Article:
Transcriptome-based exon capture enables highly cost-effective comparative genomic data collection at moderate evolutionary scales.

Bi K, Vanderpool D, Singhal S, Linderoth T, Moritz C, Good JM - BMC Genomics (2012)

An overall work flow of this study. The Tamias phylogenetic tree is modified from [13] by replacing the outgroup species with T.striatus. The Tamias species that were not under investigation in the present study are not shown.
© Copyright Policy - open-access
Related In: Results  -  Collection

License
Show All Figures
getmorefigures.php?uid=PMC3472323&req=5

Figure 1: An overall work flow of this study. The Tamias phylogenetic tree is modified from [13] by replacing the outgroup species with T.striatus. The Tamias species that were not under investigation in the present study are not shown.
Mentions: In this study, we propose a series of methods (Figure 1) aimed at adapting exon capture based NGS to organisms without pre-existing reference genomes. Here we focused on array-based capture but note that the same general principles should directly extend to an in-solution approach. We focused on North American chipmunks of the genus Tamias to test our methods. Tamias are the focus of a comprehensive set of studies that aim to understand their evolutionary history, patterns of hybridization, and gene introgression (e.g., [13,14]). There is no reference genome currently available for this group; at the onset of our study the most closely related genomic resource was a low-coverage (2X) draft genome of the thirteen-lined ground squirrel (Ictidomys tridecemlineatus), which is around 30 million years (My) divergent from Tamias. The house mouse (Mus musculus) and rat (Rattus norvegicus) are the closest high-quality reference genomes, but last shared a common ancestor with chipmunks around 70 My. In this context, we developed genomic resources by first sequencing multi-tissue transcriptomes from one chipmunk species (the alpine chipmunk, Tamias alpinus), and then designed arrays by targeting a subset of exons from the annotated transcripts. Furthermore, to test how increased divergence affects capture efficiency, we included anonymous genomic targets from the thirteen-lined ground squirrel on this array. We then tested the feasibility of this approach by using these arrays to capture sequence from four chipmunk species, spanning the range of genetic divergence in this genus. Up to 20 individually indexed genomic libraries from each species were pooled and hybridized on single arrays, enabling highly cost-effective sequencing ( Additional file 1) on a scale that is desirable for diverse population genomic and phylogenetic applications. Finally, we developed novel methods for analyzing exon capture data in the absence of a reference genome.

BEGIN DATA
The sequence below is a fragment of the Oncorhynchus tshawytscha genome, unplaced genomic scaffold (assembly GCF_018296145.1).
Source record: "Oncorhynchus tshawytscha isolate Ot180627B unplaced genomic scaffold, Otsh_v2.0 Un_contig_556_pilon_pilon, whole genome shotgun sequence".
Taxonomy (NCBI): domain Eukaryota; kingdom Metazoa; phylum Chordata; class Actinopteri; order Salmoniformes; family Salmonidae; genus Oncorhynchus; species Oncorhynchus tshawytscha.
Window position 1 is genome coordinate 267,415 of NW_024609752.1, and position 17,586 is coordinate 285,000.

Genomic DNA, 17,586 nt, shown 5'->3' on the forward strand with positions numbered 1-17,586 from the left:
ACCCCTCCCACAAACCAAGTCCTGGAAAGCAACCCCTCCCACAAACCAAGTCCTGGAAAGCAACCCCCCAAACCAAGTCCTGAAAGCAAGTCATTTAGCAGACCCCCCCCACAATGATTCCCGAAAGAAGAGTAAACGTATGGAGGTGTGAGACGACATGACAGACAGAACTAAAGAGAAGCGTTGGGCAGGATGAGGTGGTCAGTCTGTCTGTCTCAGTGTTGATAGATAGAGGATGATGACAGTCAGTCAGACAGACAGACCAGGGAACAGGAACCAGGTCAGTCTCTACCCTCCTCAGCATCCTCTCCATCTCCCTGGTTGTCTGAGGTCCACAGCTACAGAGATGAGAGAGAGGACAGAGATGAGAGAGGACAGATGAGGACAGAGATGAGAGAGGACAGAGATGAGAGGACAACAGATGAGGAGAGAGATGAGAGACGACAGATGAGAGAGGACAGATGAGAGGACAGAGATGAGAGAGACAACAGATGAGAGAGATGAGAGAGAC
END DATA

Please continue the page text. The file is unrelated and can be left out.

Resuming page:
Bottom Line: There was no decrease in coverage among chipmunk species, which showed up to 1.5% sequence divergence in coding regions.Final assemblies yielded over ten thousand orthologous loci (~3.6 Mb) with thousands of fixed and polymorphic SNPs among species identified.Our study demonstrates the potential of a transcriptome-enabled, multiplexed, exon capture method to create thousands of informative markers for population genomic and phylogenetic studies in non-model species across the tree of life.

View Article: PubMed Central - HTML - PubMed

Affiliation: Museum of Vertebrate Zoology, University of California, Berkeley, CA 94720-3160, USA. kebi@berkeley.edu

ABSTRACT

Background: To date, exon capture has largely been restricted to species with fully sequenced genomes, which has precluded its application to lineages that lack high quality genomic resources. We developed a novel strategy for designing array-based exon capture in chipmunks (Tamias) based on de novo transcriptome assemblies. We evaluated the performance of our approach across specimens from four chipmunk species.

Results: We selectively targeted 11,975 exons (~4 Mb) on custom capture arrays, and enriched over 99% of the targets in all libraries. The percentage of aligned reads was highly consistent (24.4-29.1%) across all specimens, including in multiplexing up to 20 barcoded individuals on a single array. Base coverage among specimens and within targets in each species library was uniform, and the performance of targets among independent exon captures was highly reproducible. There was no decrease in coverage among chipmunk species, which showed up to 1.5% sequence divergence in coding regions. We did observe a decline in capture performance of a subset of targets designed from a much more divergent ground squirrel genome (30 My), however, over 90% of the targets were also recovered. Final assemblies yielded over ten thousand orthologous loci (~3.6 Mb) with thousands of fixed and polymorphic SNPs among species identified.

Conclusions: Our study demonstrates the potential of a transcriptome-enabled, multiplexed, exon capture method to create thousands of informative markers for population genomic and phylogenetic studies in non-model species across the tree of life.

Show MeSH